• Parallel twin – In this, the two cylinders are right next to each other in a vertical position.
  • Flat-twins – Here the two cylinders are opposed as seen in the BMW Boxers.

There are many engines that come with more than two cylinders. They include:

  • Triples – three cylinders are lined up next to each other in a vertical position, say the parallel triples.
  • In-line fours – this is similar to a triple except with another cylinder added to it.
  • V-4 engines – four cylinders and placed as V, like the one used in Ducati Panigale V4.
  • V-6 engines – six cylinders as V, like the ones used in Boss Hoss.
  • Flat-6 engines – six cylinders like the one used in Honda Gold Wing 1500/1800s.

There are other engines as well but right now let us keep it limited to these only.

The volume displaced as the pistons move from their bottom position to their highest position inside the cylinders of an engine is called as displacement. Measurement of displacement is either in cubic centimeters (CC) or cubic inches (CI), although, in India cc is the more frequently used term.

Bore and Stroke: Diameter of the cylinder in the engine in which a piston moves up and down is bore and the distance which the piston moves up and down in the cylinders is known as stroke.

Fuel System: To control the mixture of air and fuel, carburettors or fuel injectors are used. During Stroke 1, the mixture of air and fuel get prepared to be sucked through the intake valves and in through the cylinders. The carburettor name and the number of carburettors used are usually identified by the specifications. Fuel injection (FI), Digital Fuel Injection (DFI), Programmed Fuel Injection (PGM-FI), Electronic Sequential Port Fuel Injection (ESPFI) etc are the different names used by different bike manufacturers for the same tech of fuel injection.

Compression Ratio: Compression Ratio could be explained like this: Take some 100 cc water and pour it through the sparkplug hole when the valves are closed and also when the piston lies at the cylinder bottom. Then, it is like full. And, you can at the most pour only 10cc of water in to the hole to fill it, when the piston comes at the top of its stroke, then the ratio for compression is 100 to 10 or simply 10 to 1. Engines make more power when there is a higher compression ratio also implying that they require more fuel.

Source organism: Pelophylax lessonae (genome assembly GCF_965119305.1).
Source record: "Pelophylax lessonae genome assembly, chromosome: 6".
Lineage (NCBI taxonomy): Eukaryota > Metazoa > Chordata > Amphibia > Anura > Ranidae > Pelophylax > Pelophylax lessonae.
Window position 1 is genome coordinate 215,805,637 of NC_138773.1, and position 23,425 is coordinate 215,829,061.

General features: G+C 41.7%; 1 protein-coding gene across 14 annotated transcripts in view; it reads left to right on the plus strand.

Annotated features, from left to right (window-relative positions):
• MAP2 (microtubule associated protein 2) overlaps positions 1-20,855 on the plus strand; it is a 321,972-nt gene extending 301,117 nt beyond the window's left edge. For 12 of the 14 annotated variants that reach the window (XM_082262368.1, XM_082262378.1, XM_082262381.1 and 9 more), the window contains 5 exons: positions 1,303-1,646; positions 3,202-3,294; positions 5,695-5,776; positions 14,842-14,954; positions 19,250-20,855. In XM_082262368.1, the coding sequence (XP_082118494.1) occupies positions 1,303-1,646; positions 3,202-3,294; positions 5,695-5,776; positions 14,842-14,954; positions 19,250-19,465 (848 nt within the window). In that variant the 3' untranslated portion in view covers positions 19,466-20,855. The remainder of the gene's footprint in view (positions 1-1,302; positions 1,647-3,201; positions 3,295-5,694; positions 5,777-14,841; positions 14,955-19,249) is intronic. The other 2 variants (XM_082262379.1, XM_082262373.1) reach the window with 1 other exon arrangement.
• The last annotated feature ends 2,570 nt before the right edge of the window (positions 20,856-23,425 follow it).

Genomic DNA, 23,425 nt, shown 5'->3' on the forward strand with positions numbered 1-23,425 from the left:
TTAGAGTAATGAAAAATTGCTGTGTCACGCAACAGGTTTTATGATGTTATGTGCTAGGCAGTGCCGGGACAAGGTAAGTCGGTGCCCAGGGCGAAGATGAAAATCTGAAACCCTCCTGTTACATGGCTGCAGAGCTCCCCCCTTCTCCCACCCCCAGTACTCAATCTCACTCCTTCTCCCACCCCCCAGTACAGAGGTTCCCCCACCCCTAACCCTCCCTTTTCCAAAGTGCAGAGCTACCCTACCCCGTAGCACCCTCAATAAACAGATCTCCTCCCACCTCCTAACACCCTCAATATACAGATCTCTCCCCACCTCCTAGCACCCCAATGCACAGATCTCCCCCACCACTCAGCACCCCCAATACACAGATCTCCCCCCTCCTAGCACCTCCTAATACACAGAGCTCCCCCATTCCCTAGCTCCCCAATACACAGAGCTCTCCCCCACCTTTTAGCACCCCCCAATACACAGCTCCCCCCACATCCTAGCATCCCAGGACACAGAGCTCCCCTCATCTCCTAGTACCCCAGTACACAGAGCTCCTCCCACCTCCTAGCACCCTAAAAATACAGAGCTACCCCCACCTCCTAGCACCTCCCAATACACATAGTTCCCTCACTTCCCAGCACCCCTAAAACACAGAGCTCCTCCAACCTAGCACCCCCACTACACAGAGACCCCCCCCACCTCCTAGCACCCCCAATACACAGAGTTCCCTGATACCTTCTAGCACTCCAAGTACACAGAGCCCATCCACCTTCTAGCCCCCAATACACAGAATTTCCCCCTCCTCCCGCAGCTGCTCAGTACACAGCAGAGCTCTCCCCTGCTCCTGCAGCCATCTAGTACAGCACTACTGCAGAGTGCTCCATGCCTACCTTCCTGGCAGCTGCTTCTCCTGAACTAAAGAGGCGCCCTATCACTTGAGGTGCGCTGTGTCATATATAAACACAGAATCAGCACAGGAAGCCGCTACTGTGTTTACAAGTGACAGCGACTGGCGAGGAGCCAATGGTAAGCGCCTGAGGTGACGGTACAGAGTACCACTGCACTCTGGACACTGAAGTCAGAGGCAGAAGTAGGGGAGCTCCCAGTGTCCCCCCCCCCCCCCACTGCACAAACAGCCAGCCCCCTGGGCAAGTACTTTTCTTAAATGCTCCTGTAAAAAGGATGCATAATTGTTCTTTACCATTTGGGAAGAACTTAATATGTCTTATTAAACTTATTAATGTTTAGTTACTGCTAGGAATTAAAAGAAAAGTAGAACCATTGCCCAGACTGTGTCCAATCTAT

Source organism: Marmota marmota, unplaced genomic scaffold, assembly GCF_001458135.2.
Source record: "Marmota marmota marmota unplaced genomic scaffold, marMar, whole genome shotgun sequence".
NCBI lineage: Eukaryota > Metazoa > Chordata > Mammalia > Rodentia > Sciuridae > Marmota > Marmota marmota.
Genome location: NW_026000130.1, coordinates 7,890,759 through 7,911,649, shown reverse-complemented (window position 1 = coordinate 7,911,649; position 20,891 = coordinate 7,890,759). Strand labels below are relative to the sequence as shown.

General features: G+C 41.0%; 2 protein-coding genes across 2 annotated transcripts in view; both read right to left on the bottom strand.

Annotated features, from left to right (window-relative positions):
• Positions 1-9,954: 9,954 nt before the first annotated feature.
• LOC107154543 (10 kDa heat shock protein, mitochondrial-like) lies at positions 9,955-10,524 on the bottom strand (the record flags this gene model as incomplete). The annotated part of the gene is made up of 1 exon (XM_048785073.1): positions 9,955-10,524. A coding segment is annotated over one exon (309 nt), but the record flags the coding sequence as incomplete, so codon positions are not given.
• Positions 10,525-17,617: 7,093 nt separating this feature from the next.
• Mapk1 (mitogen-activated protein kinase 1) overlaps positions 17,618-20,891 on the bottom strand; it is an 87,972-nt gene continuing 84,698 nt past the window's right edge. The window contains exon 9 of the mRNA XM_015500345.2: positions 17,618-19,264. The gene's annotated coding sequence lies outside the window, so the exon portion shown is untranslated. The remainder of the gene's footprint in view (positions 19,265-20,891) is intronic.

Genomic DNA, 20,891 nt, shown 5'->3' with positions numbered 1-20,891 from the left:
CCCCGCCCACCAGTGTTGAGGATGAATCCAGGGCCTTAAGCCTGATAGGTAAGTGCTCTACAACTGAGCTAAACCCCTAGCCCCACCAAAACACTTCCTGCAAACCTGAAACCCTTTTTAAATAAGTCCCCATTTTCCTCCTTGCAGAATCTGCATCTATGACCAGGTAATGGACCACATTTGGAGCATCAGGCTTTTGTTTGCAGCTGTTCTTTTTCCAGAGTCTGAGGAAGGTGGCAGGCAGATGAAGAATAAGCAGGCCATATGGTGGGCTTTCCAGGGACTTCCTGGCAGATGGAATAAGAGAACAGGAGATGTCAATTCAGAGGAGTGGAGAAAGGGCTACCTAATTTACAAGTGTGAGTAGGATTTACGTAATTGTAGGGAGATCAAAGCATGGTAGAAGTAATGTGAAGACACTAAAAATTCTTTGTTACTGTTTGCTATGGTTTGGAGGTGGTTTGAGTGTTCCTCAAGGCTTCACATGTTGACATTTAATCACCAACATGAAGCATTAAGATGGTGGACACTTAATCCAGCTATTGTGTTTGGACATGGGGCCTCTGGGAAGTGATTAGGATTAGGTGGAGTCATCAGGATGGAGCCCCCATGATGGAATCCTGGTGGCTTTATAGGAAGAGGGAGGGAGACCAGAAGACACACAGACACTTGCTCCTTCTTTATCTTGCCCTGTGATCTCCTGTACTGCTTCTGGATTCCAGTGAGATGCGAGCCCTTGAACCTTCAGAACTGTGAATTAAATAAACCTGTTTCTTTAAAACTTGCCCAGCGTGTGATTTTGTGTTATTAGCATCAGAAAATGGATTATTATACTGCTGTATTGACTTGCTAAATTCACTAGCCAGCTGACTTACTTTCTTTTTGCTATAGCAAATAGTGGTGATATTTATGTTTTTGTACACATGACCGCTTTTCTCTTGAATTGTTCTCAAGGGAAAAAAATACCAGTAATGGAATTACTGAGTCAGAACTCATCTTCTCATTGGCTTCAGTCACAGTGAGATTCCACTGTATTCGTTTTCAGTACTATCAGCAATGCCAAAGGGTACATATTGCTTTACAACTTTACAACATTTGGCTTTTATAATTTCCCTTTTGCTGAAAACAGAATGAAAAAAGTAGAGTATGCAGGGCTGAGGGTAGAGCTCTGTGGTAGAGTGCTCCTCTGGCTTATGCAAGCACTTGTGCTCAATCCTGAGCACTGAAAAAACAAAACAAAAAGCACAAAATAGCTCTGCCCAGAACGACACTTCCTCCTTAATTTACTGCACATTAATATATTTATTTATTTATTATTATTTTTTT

Maximum Torque: Torque is the maximum amount of twisting force given by the engine and at certain value of engine revolutions per minute (RPM). It can be simply explained as the pulling power of an engine. The lower the engine rpm, the easier it is for a motorcycle to push load. As a very basic example, Royal Enfield’s, owing to their higher torque are good at ‘pulling’.

Maximum Horsepower: It is simply the power produced by an engine and occurs at a particular engine speed. It can be derived through the formula : Horsepower = Torque × RPM/5252. This also tells us that both the horsepower as well as torque are interrelated.

As we said, this is just the very basic definition of these terms. You can head to our ‘Informative’ section to read more such stories…

Next Read: Slipper Clutch – What Is It & How Does It Work

Next Read: Slipper Clutch – What Is It & How Does It Work